Let's get this over with. We open on a 1927 Louisiana village; where the Seven Doors Hotel lies. There has been talk of disturbances and diabolical activity going on within the hotel walls; and some angry villagers are ready to put an end to such suspicions. The target of their primitive rage is an artist named Schweick, whom they believe to be a warlock, if only for his bizarre paintings that he claims to be portraits of Hell's landscape. In what makes up the film's entire opening sequence - which is very retro in style and surreal in atmosphere indeed - Schweick is whipped by chains, crucified on the basement wall, and doused with hot, boiling quicklime. He dies a slow, painful death; and his corpse is left to rot.
Several decades later, the same hotel has been inherited by a woman named Liza (Catriona MacColl). She begins to repair and renovate the building, although in doing so, she disturbs the supernatural forces that haunt it; the ghost of Schweick included, who has returned from the dead as an indestructible corpse after one of the seven doors of death - which was in the basement where the has-been artist was murdered - is opened yet again by an unsuspecting plumber named Joe.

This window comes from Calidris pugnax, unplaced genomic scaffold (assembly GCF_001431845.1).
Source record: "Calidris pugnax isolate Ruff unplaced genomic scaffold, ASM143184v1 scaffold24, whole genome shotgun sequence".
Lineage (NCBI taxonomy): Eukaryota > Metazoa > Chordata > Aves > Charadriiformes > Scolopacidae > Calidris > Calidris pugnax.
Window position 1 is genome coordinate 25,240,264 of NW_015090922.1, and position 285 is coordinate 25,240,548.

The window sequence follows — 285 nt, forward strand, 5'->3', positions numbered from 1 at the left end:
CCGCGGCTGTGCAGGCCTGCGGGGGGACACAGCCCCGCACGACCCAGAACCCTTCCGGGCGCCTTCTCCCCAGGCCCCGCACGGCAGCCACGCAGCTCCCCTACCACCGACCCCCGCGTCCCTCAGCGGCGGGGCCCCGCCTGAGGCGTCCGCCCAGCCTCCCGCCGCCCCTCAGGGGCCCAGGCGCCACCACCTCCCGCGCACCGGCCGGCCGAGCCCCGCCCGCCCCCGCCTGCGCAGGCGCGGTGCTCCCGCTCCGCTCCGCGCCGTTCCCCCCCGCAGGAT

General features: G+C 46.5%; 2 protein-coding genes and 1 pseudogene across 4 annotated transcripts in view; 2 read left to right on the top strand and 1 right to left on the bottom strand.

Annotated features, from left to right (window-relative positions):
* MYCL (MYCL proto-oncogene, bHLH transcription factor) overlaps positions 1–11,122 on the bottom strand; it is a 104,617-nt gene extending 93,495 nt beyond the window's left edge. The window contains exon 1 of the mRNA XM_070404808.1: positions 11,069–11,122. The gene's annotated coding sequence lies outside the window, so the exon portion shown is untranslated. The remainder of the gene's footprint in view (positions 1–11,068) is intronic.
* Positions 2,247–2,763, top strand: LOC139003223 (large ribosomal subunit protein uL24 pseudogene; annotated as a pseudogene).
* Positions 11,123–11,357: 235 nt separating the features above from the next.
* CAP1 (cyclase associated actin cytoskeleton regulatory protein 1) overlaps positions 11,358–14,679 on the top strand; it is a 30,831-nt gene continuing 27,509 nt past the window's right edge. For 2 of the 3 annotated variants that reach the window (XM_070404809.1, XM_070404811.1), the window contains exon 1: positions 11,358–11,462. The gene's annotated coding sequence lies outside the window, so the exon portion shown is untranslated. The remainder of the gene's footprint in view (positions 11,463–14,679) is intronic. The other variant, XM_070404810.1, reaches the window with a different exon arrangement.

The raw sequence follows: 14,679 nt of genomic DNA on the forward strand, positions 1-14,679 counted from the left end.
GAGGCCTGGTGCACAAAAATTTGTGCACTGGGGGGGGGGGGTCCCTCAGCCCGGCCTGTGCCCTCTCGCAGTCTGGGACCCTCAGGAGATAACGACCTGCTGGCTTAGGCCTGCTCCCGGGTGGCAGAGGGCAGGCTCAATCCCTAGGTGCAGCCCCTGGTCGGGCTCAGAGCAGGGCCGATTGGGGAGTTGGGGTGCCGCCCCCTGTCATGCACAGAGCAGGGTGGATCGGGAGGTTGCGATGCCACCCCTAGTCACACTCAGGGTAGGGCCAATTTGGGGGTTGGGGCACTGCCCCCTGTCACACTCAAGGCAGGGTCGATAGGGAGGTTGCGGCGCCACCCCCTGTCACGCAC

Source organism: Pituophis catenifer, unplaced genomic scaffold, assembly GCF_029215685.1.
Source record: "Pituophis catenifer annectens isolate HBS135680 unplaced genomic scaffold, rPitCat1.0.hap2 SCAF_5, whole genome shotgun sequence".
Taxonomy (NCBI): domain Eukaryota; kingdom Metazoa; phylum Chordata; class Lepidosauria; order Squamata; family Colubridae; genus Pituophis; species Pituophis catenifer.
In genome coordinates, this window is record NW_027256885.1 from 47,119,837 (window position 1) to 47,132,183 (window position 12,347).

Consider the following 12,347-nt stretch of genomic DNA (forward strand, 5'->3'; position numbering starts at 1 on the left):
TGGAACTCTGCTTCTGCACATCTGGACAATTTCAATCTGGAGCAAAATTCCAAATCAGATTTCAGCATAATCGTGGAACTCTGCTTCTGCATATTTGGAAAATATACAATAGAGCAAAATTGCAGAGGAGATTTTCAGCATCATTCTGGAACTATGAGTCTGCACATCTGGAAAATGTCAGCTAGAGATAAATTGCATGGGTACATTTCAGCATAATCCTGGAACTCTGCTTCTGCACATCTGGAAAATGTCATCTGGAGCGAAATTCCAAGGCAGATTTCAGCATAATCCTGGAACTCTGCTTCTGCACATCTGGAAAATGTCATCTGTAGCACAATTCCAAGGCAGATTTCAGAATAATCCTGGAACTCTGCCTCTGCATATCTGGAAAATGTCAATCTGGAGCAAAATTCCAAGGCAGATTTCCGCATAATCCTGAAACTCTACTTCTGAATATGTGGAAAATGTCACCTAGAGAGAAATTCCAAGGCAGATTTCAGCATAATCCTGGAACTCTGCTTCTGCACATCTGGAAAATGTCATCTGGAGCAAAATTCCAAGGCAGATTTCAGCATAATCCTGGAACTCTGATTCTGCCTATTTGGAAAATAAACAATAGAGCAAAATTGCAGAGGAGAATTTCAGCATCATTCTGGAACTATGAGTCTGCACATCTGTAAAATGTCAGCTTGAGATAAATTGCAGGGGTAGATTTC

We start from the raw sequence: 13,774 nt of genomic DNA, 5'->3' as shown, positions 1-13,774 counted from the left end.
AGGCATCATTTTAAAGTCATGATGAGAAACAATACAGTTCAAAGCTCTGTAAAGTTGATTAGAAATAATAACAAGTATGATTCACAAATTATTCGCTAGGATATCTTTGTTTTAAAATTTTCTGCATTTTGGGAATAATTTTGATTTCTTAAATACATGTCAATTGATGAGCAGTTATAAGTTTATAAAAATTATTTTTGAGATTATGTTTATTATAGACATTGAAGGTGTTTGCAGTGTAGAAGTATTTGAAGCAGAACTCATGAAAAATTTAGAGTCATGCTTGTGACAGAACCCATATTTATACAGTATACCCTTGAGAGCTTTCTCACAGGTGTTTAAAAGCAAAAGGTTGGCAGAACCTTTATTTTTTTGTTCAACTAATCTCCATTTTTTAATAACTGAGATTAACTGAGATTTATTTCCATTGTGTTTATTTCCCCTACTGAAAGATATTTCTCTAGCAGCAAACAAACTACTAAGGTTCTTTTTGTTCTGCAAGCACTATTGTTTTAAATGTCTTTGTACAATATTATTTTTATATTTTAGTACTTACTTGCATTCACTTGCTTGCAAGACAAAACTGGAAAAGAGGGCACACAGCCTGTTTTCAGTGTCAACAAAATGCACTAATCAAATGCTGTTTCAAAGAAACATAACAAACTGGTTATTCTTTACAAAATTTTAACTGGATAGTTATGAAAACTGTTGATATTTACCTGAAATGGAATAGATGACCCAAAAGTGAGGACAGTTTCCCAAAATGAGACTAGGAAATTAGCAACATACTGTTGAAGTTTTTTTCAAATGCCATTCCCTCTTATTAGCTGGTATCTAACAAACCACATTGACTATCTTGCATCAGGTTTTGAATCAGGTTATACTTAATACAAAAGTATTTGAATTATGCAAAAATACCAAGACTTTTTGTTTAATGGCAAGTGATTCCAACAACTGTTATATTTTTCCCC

And when the doors are opened, the dead shall walk the earth. But Fulci makes a difficult decision; he sacrifices a lot of screen-time for his undead buddies, and instead dedicates most of the film to the events leading up to the grand finale in which they all rise and have a very grand feast indeed. The film doesn't seem to be a traditional zombie flick in itself, but more-so a film that tackles all things evil, as a whole. As someone who has seen many of Fulci's films - both good and bad - I appreciated this approach, and while the filmmaker had something slightly different in mind when he wrote the original script, I'm very pleased with the film he has made; and so are many of his die-hard fans.